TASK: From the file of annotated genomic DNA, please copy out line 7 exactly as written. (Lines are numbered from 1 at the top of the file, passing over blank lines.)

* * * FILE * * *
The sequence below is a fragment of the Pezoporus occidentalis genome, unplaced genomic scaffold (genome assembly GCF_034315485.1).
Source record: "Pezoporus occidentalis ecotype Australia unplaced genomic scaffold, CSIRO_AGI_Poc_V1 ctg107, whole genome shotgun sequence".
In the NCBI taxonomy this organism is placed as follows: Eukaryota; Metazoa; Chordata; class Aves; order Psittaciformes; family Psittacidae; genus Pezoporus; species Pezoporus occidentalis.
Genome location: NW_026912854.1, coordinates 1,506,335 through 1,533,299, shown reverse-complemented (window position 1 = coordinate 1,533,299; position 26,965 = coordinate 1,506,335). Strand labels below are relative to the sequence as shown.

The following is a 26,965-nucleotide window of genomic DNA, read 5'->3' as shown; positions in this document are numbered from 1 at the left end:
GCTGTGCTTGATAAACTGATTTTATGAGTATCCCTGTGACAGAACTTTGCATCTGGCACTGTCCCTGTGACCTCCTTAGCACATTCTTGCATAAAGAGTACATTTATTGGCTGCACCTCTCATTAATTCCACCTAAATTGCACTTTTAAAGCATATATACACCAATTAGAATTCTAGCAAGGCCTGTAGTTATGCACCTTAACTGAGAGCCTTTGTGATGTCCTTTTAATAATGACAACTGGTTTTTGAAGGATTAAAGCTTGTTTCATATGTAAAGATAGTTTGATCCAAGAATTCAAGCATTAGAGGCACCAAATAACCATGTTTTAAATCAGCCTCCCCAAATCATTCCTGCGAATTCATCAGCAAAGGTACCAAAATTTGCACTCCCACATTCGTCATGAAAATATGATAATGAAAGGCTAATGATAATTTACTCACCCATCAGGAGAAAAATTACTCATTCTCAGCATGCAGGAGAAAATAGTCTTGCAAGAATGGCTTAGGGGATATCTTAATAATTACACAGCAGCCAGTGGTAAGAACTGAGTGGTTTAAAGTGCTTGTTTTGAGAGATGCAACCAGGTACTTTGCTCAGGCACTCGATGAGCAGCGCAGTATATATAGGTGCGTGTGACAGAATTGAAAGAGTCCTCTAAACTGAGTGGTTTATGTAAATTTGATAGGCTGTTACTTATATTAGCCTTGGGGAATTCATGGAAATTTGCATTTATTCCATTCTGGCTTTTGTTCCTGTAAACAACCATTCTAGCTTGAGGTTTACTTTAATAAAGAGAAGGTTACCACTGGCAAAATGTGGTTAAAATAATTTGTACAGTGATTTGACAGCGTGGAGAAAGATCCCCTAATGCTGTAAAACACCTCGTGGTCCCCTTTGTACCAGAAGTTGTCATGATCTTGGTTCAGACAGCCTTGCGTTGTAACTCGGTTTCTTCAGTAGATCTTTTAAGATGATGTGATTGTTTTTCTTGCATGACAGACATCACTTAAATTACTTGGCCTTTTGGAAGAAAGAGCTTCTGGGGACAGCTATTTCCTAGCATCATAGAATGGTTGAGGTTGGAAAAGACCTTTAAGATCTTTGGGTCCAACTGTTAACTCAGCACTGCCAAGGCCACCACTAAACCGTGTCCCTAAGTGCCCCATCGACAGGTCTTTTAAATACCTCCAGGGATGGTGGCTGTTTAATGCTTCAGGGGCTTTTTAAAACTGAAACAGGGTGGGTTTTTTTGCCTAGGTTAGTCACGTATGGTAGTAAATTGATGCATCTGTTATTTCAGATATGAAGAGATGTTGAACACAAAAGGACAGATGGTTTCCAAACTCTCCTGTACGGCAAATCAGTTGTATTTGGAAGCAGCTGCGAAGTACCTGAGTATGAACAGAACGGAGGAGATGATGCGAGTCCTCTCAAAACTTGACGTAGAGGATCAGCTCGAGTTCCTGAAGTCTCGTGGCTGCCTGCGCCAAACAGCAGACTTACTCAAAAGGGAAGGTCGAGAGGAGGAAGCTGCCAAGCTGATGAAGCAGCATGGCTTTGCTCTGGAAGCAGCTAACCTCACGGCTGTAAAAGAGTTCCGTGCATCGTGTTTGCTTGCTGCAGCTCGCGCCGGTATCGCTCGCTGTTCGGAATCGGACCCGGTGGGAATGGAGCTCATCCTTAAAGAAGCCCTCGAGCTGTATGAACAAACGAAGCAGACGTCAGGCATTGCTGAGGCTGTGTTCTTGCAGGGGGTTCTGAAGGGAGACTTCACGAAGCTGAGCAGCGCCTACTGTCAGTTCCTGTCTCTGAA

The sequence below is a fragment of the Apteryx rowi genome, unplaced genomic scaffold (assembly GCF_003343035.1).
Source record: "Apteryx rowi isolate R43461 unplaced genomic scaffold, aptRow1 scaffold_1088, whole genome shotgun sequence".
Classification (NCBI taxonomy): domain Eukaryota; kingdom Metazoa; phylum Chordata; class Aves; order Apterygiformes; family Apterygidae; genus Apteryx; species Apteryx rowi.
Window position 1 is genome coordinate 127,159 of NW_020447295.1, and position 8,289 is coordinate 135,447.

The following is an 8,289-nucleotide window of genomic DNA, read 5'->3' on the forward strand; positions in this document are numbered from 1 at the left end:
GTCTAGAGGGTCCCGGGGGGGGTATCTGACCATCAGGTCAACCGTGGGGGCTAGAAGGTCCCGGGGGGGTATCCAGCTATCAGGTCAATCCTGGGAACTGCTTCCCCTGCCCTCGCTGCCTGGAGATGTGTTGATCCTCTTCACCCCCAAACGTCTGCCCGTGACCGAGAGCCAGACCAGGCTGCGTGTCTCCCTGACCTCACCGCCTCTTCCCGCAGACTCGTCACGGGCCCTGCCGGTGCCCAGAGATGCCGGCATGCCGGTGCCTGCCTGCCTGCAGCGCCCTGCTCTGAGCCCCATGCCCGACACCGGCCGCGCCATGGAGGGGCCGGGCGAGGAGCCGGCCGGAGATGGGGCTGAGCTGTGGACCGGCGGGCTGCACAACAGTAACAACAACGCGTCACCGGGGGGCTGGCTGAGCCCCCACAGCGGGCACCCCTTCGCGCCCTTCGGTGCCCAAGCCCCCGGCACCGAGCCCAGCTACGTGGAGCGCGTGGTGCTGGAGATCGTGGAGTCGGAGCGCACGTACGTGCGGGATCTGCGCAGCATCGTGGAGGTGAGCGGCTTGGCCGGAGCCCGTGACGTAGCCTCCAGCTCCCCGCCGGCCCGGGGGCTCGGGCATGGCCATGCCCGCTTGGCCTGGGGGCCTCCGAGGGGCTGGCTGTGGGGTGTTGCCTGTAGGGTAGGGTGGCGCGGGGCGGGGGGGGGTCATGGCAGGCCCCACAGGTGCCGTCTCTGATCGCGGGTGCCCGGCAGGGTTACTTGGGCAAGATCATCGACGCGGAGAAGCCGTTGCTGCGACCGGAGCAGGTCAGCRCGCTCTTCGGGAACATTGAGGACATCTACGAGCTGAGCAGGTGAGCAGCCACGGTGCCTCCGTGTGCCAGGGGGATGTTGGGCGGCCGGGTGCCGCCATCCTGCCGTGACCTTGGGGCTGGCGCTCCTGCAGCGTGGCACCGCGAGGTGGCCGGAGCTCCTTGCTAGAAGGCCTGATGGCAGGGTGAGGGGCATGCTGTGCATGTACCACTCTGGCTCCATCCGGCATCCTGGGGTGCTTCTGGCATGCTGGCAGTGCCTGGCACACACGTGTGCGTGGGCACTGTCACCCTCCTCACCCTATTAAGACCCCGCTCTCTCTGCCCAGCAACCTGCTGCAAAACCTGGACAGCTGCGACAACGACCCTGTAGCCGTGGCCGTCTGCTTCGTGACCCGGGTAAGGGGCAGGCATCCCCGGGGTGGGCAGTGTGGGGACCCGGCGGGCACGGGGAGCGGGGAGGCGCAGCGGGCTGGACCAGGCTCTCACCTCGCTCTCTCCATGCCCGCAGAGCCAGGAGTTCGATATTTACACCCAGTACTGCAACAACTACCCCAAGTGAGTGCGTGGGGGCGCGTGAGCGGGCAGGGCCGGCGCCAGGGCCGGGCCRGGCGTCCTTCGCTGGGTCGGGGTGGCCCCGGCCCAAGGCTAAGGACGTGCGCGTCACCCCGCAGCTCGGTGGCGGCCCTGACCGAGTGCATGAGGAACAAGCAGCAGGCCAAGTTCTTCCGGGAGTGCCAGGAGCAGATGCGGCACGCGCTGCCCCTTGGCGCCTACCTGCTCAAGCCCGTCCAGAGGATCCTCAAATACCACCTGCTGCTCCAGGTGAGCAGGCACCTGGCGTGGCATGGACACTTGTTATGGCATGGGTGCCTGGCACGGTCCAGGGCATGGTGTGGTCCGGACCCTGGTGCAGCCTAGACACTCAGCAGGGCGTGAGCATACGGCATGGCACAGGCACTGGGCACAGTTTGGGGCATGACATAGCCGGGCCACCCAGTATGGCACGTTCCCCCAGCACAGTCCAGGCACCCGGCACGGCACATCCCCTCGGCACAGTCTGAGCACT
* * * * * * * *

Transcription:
The sequence below is a fragment of the Apteryx rowi genome, unplaced genomic scaffold (assembly GCF_003343035.1).